Written by 13:38 Database administration, Database development, Indexes, Oracle, Performance Tuning

Example of Improving Query Performance with Indexes

In this article, we’ll look at how an index can improve the query performance.

Indexes in Oracle and other databases are objects that store references to data in other tables. They are used to improve the query performance, most often the SELECT statement.

They aren’t a “silver bullet” – they don’t always solve performance problems with SELECT statements. However, they can certainly help.

Let’s consider this on a particular example.


For this example, we’re going to use a single table called Customer that contains such columns as ID, First Name, Last Name, maximum credit value, created date value, and other columns that we won’t use.

SELECT customer_id,first_name,last_name, max_credit, created_date
FROM customer;

Here’s a sample of the table.

[table id=38 /]

Now, we are going to find the following:

  • Who of the clients were added to the table at the same date with the first customers
  • Clients filtered by last_name in an ascending order
  • Display the customer ID, First Name, Last Name, max credit, and created date

To do this, create the following query:

SELECT customer_id,
FROM customer
WHERE created_date = (
     SELECT MIN(created_date)
     FROM customer
ORDER BY last_name;

The output looks like this:

[table id=39 /]

It shows the data we want.

Performance before Index Applied

Now, let’s look at the explain plan for this query. I obtained this by running EXPLAIN PLAN FOR for the SELECT statement and the following command:

SELECT * FROM TABLE(dbms_xplan.display);

You can get a similar output result using the Explain Plan feature inside your IDE as well.

We can see that it performs a Table Access Full at two points, namely in the subquery and in the outer query. This is because there are no indexes on the table to be used.

It has a cost of 2934. When I ran it, the query fetched 785 rows in 1.9 seconds. It might seem to be quickly but this is just an example that we can improve on. Queries in real systems can take much longer.

One way we could improve the performance of this query is to add an index to the created_date column. This column is used both in the WHERE clause of the outer query and in the MIN function of the inner query.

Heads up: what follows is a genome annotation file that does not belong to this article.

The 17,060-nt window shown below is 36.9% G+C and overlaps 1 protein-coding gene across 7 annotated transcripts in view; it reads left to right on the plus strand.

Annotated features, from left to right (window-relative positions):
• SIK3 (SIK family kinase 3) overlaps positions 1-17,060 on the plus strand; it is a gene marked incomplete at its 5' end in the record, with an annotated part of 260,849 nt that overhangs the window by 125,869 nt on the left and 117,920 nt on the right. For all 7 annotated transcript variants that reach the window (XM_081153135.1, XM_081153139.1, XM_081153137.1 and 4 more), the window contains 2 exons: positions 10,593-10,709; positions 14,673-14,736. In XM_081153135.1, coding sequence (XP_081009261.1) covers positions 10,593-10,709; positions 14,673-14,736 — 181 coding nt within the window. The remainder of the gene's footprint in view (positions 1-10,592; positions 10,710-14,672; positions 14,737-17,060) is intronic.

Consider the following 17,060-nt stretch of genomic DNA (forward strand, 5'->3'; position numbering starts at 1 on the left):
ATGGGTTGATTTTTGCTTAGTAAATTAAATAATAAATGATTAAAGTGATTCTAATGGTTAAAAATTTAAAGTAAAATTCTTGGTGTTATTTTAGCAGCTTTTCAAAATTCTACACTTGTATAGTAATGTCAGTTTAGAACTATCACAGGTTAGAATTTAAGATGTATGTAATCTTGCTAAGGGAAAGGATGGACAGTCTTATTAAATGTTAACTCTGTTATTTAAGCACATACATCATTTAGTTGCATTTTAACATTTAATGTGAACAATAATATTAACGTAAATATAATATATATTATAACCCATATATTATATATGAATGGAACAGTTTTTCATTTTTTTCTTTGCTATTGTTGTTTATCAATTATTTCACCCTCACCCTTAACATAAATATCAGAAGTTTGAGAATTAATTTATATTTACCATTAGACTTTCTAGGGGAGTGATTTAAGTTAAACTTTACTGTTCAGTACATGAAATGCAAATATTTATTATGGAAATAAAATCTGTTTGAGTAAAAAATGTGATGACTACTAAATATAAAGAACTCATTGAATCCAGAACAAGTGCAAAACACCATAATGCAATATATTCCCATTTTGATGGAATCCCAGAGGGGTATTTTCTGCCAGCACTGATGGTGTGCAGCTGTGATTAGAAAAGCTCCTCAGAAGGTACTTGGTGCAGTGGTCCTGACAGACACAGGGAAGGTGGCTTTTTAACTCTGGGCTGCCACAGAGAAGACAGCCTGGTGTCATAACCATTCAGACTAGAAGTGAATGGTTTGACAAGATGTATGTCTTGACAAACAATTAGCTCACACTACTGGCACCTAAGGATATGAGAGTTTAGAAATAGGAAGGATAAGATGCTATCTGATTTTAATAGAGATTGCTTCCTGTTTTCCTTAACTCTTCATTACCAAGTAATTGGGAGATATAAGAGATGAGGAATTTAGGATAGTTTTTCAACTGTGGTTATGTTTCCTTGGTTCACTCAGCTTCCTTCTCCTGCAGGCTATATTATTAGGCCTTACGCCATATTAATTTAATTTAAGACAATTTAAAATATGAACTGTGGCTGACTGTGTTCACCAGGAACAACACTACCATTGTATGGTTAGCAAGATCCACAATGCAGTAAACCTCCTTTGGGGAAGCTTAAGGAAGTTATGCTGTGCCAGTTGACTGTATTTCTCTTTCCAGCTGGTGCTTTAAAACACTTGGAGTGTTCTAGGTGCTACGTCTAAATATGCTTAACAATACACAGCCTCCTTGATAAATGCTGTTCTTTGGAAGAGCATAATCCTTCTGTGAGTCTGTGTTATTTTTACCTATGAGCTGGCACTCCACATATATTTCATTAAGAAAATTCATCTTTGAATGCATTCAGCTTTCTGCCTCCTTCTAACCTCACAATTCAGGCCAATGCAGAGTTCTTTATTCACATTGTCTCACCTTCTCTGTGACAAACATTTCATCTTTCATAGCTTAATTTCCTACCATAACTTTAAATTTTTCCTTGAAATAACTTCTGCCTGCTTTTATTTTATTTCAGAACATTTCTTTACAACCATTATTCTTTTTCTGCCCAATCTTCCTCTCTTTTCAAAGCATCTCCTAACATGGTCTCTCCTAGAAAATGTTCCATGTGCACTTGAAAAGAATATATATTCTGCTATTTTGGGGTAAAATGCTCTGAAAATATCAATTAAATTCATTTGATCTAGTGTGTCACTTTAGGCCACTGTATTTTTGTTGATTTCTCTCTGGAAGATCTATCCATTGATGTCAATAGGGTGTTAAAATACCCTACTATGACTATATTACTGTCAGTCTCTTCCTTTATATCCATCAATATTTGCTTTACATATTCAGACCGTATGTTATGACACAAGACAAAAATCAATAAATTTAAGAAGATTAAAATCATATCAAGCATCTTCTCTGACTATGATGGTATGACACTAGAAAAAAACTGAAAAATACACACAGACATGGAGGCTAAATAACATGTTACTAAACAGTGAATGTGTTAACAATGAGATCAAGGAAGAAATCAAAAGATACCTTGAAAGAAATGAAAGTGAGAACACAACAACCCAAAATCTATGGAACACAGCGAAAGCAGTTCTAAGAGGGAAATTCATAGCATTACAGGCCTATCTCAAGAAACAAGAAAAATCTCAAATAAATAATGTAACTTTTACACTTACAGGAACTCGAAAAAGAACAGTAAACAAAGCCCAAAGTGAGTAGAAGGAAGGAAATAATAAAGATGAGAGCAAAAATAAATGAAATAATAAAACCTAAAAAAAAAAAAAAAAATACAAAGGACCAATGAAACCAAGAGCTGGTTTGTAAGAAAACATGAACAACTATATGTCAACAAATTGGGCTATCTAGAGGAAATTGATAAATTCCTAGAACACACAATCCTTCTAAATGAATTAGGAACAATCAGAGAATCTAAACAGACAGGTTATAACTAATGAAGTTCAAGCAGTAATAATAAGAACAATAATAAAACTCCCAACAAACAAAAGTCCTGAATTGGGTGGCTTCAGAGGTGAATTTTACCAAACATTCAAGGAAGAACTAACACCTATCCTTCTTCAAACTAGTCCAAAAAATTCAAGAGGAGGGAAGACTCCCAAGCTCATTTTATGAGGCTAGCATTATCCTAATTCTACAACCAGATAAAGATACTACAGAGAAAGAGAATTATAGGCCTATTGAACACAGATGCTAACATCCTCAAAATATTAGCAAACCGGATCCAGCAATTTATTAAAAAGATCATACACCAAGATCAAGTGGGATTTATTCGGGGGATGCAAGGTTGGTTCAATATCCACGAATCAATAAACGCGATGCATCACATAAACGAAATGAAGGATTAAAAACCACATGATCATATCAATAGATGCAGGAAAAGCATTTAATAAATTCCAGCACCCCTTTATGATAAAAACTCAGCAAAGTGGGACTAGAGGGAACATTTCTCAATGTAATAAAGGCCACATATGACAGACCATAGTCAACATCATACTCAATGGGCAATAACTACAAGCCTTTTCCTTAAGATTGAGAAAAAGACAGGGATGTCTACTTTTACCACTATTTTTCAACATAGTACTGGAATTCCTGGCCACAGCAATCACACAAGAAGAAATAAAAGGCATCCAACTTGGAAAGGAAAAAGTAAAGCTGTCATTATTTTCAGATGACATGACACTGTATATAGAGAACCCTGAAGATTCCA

Add Index 

We can add an index to this table to improve the query performance. This index will be stored in the created_date column so that the code can look like this:

CREATE INDEX idx_cust_cdate
ON customer (created_date);

Now, the index is created on this column only. It should give us a performance improvement in our query, but we’ll have to check it first.

We’ve created a b-tree index, which is probably all we need on this column. We’ll confirm it in the explain plan shortly. I’ve written a guide on Oracle indexes including how to know what index type to be used, as well as lots of other valuable information.

Performance After Index Added

Let’s re-run the explain plan on this query.

We can see that an index has been used at the last step. It shows that a Full Scan has been executed with the idx_cust_cdate index, which is the one we have just created.

It also shows an overall cost of 1472 and fetches the 785 records in 0.9 seconds.

The runtime has only slightly improved (from 1.9 to 0.9 seconds), but that’s about a 50% improvement just by adding the index to this small dataset.

As mentioned earlier, real queries will be more complicated than this one and it will take more time to be executed. But, this is an example how an index can improve the query plan and the query runtime.

Tags: , , , , Last modified: June 27, 2023